Journal publications

The case study has been recorded in various scientific publications including the report and communications materials outlined above.

Training materials

The case study is used in a variety of training materials within the Environment Agency, in learning materials used with the Government of South Africa, Blekinge Technical University (Karlskrona, Sweden) and the University of the West of England (UK).

Other documents/outputs

See the above

Tools and processes

Tools and approaches used in the assessment

  • Economic valuation
  • Social (non-monetary) valuation
  • As above

Process used for stakeholder engagement in the assessment process and which component

The Thames Rivers Trust (formerly the Thames Rivers Restoration Trust) undertook extensive stakeholder engagement during project scoping and development to improve the design, process and outcomes.

Key stakeholder groups engaged

Local resident groups

The number of people directly involved in the assessment process

Incorporation of scientific and other types of knowledge

  • Dr Mark Everard from the Environment Agency was brought in to consider the system outcomes for ecosystem services, with academics from Queen Mary’s London University involved in river and corridor design. Extensive scientific input from the Environment Agency and Natural England was secured throughout

Supporting documentation for specific approaches, methodology or criteria developed and/or used to integrate knowledge systems into the assessment

Multiple, but none specifically was of overriding importance.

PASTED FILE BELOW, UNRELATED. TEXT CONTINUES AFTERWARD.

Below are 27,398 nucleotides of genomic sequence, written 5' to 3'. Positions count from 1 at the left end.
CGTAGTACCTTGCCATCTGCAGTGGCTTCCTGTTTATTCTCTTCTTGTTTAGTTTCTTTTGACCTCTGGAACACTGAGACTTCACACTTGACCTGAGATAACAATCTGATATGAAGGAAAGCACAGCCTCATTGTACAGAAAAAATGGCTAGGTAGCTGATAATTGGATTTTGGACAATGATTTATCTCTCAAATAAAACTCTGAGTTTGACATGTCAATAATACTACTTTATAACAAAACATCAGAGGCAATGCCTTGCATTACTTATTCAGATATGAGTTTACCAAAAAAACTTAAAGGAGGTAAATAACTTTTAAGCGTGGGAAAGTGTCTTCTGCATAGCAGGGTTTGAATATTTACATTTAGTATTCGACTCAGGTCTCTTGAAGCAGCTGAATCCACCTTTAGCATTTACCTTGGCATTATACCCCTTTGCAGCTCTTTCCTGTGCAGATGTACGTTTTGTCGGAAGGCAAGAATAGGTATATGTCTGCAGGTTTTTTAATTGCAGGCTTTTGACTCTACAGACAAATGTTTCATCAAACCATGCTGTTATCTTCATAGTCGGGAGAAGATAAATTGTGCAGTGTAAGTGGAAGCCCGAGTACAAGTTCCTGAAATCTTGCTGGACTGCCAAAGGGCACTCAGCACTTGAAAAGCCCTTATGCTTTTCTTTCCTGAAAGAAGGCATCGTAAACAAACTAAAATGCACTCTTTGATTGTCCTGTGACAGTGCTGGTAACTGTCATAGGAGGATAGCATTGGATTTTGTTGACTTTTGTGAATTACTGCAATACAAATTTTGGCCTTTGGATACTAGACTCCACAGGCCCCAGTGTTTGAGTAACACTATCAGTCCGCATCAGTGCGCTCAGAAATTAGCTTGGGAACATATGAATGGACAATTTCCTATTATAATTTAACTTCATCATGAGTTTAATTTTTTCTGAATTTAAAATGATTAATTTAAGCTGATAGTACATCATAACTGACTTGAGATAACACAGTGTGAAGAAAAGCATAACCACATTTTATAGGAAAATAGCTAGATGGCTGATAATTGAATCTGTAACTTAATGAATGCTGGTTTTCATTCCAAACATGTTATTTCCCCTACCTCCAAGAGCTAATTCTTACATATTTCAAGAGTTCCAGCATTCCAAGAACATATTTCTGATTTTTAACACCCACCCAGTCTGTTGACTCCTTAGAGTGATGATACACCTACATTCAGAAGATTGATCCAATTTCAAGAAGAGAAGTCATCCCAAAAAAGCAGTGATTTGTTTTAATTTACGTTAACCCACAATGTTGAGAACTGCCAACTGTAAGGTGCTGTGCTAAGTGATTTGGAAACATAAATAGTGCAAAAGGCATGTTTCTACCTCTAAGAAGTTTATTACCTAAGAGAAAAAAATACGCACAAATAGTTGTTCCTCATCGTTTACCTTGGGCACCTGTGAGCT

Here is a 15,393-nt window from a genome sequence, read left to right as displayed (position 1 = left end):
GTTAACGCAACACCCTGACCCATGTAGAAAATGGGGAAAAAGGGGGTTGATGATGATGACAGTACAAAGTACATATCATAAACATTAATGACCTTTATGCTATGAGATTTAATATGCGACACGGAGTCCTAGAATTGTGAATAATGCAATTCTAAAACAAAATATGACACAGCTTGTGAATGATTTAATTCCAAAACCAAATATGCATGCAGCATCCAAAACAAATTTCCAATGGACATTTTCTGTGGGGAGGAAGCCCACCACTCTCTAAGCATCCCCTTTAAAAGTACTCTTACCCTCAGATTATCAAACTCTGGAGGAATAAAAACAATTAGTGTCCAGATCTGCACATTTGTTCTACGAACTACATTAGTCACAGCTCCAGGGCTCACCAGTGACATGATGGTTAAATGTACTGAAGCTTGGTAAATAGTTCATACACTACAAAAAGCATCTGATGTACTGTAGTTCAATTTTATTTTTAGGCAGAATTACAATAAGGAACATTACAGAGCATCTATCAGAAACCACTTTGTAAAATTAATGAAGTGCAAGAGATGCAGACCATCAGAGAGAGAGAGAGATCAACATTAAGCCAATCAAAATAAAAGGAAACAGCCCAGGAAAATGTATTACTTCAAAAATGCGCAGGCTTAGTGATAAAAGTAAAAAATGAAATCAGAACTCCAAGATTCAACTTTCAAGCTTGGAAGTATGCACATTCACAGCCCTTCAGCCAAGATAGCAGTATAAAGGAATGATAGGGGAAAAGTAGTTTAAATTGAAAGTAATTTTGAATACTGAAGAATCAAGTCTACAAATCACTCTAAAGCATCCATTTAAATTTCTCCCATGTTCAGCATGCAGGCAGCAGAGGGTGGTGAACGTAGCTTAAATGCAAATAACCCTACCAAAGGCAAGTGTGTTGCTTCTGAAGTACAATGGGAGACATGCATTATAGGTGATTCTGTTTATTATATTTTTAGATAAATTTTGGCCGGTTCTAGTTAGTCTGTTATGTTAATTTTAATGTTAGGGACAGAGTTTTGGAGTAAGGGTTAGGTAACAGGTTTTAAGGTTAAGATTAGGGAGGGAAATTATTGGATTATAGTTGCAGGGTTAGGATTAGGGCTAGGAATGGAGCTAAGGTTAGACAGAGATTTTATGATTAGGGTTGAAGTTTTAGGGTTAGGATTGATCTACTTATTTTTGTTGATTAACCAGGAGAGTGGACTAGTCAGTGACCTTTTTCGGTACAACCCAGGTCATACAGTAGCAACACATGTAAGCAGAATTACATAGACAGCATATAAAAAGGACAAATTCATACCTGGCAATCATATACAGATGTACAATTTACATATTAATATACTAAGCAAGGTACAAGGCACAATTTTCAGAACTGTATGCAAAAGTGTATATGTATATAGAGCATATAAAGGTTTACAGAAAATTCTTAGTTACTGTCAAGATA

Assessment reports peer reviewed



Accessibility of data used in assessment

Policy impact

Impacts the assessment has had on policy and/or decision making, as evidenced through policy references and actions

The uptake of the case study into Defra materials, the UK National Ecosystem Assessment and other publications demonstrates uptake into the policy environment

Independent or other review on policy impact of the assessment


Part of the review chapter: Everard, M. 2012. 25. What have Rivers Ever Done for us? Ecosystem Services and River Systems. In: Boon, P.J. and Raven, P.J. (eds.) River Conservation and Management, Wiley, Chichester. pp.313-324

Lessons learnt for future assessments from these reviews

Optimisation of outcomes across ecosystem services can deliver cumulatively greater societal value than more fragmented approaches on an issue-by-issue basis

Capacity building

Capacity building needs identified during the assessment

The project itself was a major learning experience for the Rivers Trust movement, the Environment Agency, Natural England and all other participants

Actions taken by the assessment to build capacity

How have gaps in capacity been communicated to the different stakeholders

This is a slow process of organisation culture change, the Mayesbrook Park experience constituting one plank in a wider transition.

Knowledge generation

Gaps in knowledge identified from the assessment

Better linkage is required on vegetation impacts on air quality leading to health outcomes in quantifiable terms.

How gaps in knowledge have been communicated to the different stakeholders

The report is transparent about methods and assumptions used, including gaps in knowledge.

Additional relevant information